Champion Consumers’ Ability to Access Their Financial Data, and Preserve Their Right to Security and Privacy

BPI submits formal statement to House Task Force on Financial Technology in advance of hearing

Washington, D.C. — Consumers should have the ability to access their personal financial data, according to a statement for the record submitted today by the Bank Policy Institute in advance of a U.S. House Committee on Financial Services Task Force on Financial Technology hearing. The statement emphasizes that while consumers should be able to use their preferred applications to manage spending and other financial matters, consumers should not have to forfeit the expectation of data security and privacy. The statement presents three key recommendations: consumer financial data should be safe and secure regardless of who holds it; informed consumer consent should be obtained; and consumers should have control over the type and amount of information shared.

“BPI supports consumers’ ability to access and share their personal financial data,” BPI wrote in the statement. “It is of paramount importance that this data is shared based on informed consumer consent and effective consumer control over the type and amount of information that is shared and that the data is maintained in a safe and secure manner regardless of where, why or with whom that data is maintained.”

Approximately 120 data aggregators operate in the United States, all in the business of collecting data through a variety of practices, some of which, such as screen scraping, pose data security risks to consumers. Screen scraping enables third parties to harvest a wide swath of consumer data, oftentimes far exceeding the information needed to offer a specific service or product. For example, aggregators do not need to obtain demographic or income details for a consumer to sign up for a Venmo account, points out a recent BPI blog post, but in some cases, aggregators may in fact access and store this information. Some estimates indicate that the largest U.S. aggregators may hold in their possession the sensitive financial information of millions of consumers. These massive stores of data create a prime target for malicious actors and a significant risk for consumer privacy.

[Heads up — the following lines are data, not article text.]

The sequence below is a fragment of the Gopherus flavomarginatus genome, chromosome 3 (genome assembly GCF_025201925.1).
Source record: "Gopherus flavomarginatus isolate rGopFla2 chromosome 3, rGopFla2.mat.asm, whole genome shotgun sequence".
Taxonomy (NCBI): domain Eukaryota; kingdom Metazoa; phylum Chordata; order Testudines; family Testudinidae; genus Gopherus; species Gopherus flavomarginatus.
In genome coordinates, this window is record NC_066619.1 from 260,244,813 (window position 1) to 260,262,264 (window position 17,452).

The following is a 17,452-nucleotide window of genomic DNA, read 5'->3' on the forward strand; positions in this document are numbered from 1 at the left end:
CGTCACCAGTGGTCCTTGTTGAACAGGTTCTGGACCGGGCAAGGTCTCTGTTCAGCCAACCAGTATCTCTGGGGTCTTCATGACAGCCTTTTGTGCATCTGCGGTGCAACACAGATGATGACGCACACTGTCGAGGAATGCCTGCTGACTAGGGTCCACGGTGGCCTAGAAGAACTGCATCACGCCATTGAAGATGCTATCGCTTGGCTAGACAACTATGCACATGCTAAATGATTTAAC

Among its recommendations, the statement argues the industry should eliminate screen scraping practices and transfer data more securely via an Application Programming Interface (API). The use of APIs would help to empower and protect consumers by ensuring their control over who has access to their data, how much data is shared and when data sharing authorization is terminated with third parties. The statement calls for the Consumer Financial Protection Bureau to employ its authority under the Dodd-Frank Act to apply existing data security and privacy standards to data aggregators. It also highlights the FFIEC examination guidance as providing a useful framework for information security requirements for these providers. These changes would help to reduce instances of serious fraud and potential account takeovers, thereby helping to enhance consumer data security.


About Bank Policy Institute.

The Bank Policy Institute (BPI) is a nonpartisan public policy, research and advocacy group, representing the nation’s leading banks and their customers. Our members include universal banks, regional banks and the major foreign banks doing business in the United States. Collectively, they employ almost 2 million Americans, make nearly half of the nation’s small business loans, and are an engine for financial innovation and economic growth.

Media Contact:

Austin Anton
Bank Policy Institute

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